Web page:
Background: The history of critical care nursing is intertwined with that of battlefield nursing, where for almost 200 years, nurses worked to save injured soldiers' lives, risking their own physical and emotional injuries. Today, with nurses increasingly deployed to provide critical care during natural, man-made and public health crises that can resemble battlefield situations, there is much to learn from battlefield nurses. Aim: This qualitative study aims to explore the lessons of the experiences of civilian nurses deployed to Israeli battlefields in three wars between 1967 and 1982. Methods: Qualitative, semi-structured, in-depth interviews were conducted with twenty-two former military nurses who were deployed in three wars between 1967 and 1982. We analysed interview transcripts using a content analysis approach. COREQ, a 32-item checklist, guided method selection, data analysis and the findings' presentation. Findings: Data analysis revealed three main themes, with ten related subthemes: Field Service Challenges, Coping with Challenges, and Nurses' Need for Recognition. Conclusion: The findings identify mental, emotional, and organizational issues resulting from nurses' wartime experiences, revealing numerous opportunities for better preparing and supporting critical care nurses before, during, and after crises. Relevance to Clinical Practice: Critical care nursing during crises, such as wartime, is unique but increasingly common. The memories and ongoing impact of those experiences offer invaluable information for nursing and health policy stakeholders planning for future deployments during wartime or other disasters such as the COVID-19 pandemic and the Russo-Ukrainian war.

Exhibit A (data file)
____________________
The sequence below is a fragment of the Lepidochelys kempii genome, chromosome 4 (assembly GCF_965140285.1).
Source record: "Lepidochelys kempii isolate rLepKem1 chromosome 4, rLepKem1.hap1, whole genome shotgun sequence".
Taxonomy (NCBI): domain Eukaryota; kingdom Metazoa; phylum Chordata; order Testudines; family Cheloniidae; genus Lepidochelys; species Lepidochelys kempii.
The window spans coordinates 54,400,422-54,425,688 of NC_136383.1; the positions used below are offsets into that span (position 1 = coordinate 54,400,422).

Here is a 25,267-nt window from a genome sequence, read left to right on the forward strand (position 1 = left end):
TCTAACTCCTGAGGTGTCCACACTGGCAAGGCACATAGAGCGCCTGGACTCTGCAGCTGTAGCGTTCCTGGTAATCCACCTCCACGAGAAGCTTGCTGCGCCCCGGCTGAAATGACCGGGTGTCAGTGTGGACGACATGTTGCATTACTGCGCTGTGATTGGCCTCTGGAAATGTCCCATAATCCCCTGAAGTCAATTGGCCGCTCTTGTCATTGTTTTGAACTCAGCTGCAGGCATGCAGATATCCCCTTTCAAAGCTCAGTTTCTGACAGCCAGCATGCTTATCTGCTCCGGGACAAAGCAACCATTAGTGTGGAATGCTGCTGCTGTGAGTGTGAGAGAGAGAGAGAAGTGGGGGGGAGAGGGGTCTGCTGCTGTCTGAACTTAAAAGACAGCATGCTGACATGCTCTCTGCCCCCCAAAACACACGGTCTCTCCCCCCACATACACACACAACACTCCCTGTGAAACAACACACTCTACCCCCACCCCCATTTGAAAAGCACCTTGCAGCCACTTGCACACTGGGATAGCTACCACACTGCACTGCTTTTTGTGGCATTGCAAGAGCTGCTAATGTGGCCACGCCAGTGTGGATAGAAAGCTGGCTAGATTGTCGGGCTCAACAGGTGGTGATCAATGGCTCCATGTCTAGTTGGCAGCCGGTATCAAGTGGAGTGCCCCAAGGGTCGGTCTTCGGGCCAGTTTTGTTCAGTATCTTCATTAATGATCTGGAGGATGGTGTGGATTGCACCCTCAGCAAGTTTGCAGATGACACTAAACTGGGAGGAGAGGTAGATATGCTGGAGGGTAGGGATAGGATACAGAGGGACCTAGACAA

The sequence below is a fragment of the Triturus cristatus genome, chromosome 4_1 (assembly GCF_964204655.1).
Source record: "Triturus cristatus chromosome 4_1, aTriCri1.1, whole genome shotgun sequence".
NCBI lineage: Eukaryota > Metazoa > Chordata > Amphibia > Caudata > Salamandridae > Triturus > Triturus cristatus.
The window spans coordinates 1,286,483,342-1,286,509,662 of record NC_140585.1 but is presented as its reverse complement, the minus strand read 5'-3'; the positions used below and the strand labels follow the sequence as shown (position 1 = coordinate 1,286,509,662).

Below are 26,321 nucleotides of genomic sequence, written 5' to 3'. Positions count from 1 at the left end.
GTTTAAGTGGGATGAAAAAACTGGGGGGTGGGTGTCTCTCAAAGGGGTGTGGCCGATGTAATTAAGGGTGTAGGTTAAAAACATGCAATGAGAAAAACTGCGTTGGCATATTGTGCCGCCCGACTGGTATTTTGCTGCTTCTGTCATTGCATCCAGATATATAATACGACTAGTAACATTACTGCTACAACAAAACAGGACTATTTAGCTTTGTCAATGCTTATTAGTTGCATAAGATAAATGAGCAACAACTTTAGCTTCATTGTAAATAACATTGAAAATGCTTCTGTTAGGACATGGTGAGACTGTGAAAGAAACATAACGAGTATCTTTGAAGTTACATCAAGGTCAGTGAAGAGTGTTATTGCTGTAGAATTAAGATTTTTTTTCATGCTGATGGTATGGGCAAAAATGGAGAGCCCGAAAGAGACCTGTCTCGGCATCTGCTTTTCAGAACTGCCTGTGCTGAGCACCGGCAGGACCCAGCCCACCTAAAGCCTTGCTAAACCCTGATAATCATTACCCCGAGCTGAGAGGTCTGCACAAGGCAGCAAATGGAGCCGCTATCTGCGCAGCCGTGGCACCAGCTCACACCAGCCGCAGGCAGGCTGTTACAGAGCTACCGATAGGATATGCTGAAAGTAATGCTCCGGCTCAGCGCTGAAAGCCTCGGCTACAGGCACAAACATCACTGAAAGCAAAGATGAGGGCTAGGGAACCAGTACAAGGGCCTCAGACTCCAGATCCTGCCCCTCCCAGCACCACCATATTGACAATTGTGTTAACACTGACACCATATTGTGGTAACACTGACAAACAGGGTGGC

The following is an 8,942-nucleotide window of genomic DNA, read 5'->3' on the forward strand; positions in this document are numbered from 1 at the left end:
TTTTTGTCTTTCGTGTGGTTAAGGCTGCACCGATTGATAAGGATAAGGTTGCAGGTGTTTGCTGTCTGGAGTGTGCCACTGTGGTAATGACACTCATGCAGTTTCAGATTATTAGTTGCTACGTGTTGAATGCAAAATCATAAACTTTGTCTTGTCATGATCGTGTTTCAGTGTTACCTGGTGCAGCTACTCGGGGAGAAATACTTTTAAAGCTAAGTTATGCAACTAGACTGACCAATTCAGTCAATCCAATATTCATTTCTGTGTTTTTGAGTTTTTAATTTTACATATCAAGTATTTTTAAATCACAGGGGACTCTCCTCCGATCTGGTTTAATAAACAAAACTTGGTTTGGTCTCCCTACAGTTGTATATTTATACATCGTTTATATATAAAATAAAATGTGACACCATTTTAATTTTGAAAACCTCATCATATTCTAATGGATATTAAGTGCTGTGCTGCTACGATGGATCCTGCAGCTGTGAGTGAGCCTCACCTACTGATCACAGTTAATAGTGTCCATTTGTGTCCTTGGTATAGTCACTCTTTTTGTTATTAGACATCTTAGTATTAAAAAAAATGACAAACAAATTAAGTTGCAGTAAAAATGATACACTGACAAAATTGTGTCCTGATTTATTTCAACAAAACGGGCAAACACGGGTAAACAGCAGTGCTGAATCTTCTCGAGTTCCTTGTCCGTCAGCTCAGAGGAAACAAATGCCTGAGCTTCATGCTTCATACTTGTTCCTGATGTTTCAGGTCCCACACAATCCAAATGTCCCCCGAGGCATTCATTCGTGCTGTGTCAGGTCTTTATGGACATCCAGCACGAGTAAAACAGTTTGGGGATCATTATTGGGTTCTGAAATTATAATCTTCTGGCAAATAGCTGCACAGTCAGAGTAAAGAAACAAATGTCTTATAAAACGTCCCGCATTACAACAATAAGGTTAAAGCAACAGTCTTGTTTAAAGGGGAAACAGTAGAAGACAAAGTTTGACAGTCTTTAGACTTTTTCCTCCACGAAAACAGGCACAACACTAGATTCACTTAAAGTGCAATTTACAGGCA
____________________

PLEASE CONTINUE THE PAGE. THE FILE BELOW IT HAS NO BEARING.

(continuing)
All Science Journal Classification (ASJC) codes
- !!Critical Care